To my progressive and liberal friends who support Bernie Sanders: I’m starting to get a little worried. You see, I see some of you spending a lot of time talking about Hillary Clinton as though she is the enemy. And I get why you’re concerned about her in the primary. I really do.
I understand why you prefer Bernie to her as president. In a better world, I would too. His values line up with mine better than Hillary’s do when it comes to economic issues. It should be pretty clear that I’m every bit the Democratic Socialist. We only disagree in how effective someone of Bernie’s temperament and self-identification could be in the job.
What has me worried is that there’s so much on which Bernie and Hillary agree and which I think we agree is important: education, reproductive issues, the Voting Rights Act, immigration, campaign finance reform, gay rights, gun control, equal pay, minimum wage hikes, protecting Social Security and Medicare, strengthening/improving the ACA, Affirmative Action, pursuing hate crimes, medical marijuana, climate change, Keystone, subsidized child care, TPP, NAFTA (yes, they were BOTH against it, check the record), Citizens United, veterans’ issues, the list goes on.
These are all issues on which these two are in agreement, but the gulf between them and the Republicans is vast. Much as the gulf between what you want and what the Republicans say they will do on these issues is vast. And yet, what I am hearing is that Hillary Clinton is the enemy and that she must be stopped at all costs.
Maybe that’s not what you mean when you talk about her as though she is single-handedly responsible for the abuses of Wall Street. As though she created a complex system of laws which protect the 1 percent and the corporate interests that chew the rest of us up to feed the gaping maw that is rampant capitalism.
As though she alone is responsible for the crimes committed against those who spoke out in the last decade. As though she is the only prop holding up the system of economic oppression that has been grinding away at us since… well, think about it. How far back would you trace it? Because as far as I can tell, its roots are prehistorical.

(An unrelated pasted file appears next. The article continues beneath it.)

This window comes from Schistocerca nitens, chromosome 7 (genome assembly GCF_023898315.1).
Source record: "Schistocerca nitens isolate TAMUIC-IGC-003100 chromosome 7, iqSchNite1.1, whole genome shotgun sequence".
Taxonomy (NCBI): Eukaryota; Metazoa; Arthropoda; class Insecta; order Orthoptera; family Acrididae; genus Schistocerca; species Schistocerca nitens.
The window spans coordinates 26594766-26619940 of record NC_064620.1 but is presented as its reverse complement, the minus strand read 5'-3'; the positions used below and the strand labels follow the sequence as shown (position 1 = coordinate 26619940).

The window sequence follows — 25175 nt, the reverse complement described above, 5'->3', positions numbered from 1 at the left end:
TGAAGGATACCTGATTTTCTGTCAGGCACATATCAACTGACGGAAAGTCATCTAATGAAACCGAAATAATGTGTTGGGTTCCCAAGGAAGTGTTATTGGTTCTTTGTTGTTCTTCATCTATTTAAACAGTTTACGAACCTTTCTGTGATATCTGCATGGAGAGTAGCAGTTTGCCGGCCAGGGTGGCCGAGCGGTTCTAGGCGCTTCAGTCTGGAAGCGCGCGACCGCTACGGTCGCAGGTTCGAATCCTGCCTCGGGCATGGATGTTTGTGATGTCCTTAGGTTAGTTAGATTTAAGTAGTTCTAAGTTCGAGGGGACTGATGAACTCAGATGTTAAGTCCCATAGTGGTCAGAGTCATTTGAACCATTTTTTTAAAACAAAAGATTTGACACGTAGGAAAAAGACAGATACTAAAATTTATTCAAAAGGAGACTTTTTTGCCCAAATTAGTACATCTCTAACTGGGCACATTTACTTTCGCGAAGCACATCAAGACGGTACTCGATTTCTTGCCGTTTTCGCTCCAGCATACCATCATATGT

Am I apologizing for her positions on Wall Street? Hell, no. I don’t like them. I don’t support them. And I think having Bernie stand up and articulate in a clear voice what’s wrong with them is doing this country a public service for which I would like to thank him personally. I respect the man greatly for what he is doing and I do not have a single criticism of him. Not one. In fact, I will likely vote for him in the primary.
But he will likely lose that primary. (You may disagree, and that’s fine, that’s a different discussion, as you’ll see in a moment.)
And that’s why I’m worried.
Because throughout this campaign, Bernie and Hillary have been careful not to criticize each other too much, and there’s a reason for that. They understand that, regardless of who wins the primary, a Democrat — someone who will nominate Supreme Court Justices who will overturn Citizens United — must win the White House.
They know that whether it means Bernie’s outright, in-your-face-Democratic Socialism or Hillary’s too-lax oversight of the banks, one of them must be in the White House to stop the systematic disenfranchisement of black, Hispanic, and poor Americans. They get that one area of disagreement does not negate the many, MANY areas in which they have been working together for years and in which they have very similar visions for America — visions similar to your own.
So when, instead of talking about why you like Bernie, you vilify Hillary and talk about why voting for her is just as bad as voting for Bush or Trump or some other Republican, I’m scared. Because not only do you seem to be misrepresenting both Hillary and the GOP’s very divergent stances, but you’re actually misrepresenting Bernie’s own stance.
He’s not attacking Hillary like that. He’s not saying the things you are about her. Not just because they largely aren’t true — but because he has already said that, if he loses the primary, he will not run as an independent. He will support whoever wins the Democratic nomination, and if it’s not him, it will be Hillary.
And every curse that Bernie’s supporters have hurled at Hillary during the primary will be used by the GOP to try to take her down. She’s weathered a lot. She might weather that.
What she will not survive is the thing that has me so frightened: that Bernie’s supporters — that you — will not follow Bernie’s example, and vote for the Democratic nominee. That you will believe all the rhetoric you have been spinning about how she’s no different than the Republicans. That it doesn’t make a difference if it’s her or another Bush in the White House for the next four or eight years.
Because, while I agree with you that our economic policies are of vital importance, they are not the only issues in this election. They are not the only things that create misery in this country. They are not the only injustices that have gone on too long. They are not the only things that need fixed and need fixed now.
So please, support your candidate. Sing his praises to the sky. Talk about his track record and his vision and what he could do for this country. But remember that the primary is not the whole game.
In fact, remember that this is not a game.
That this is not about your guy winning or taking your ball and going home. This is about making our country — all of it, in a lot of different arenas — a better place. And that either of them will be far better for the majority of this country than the alternative.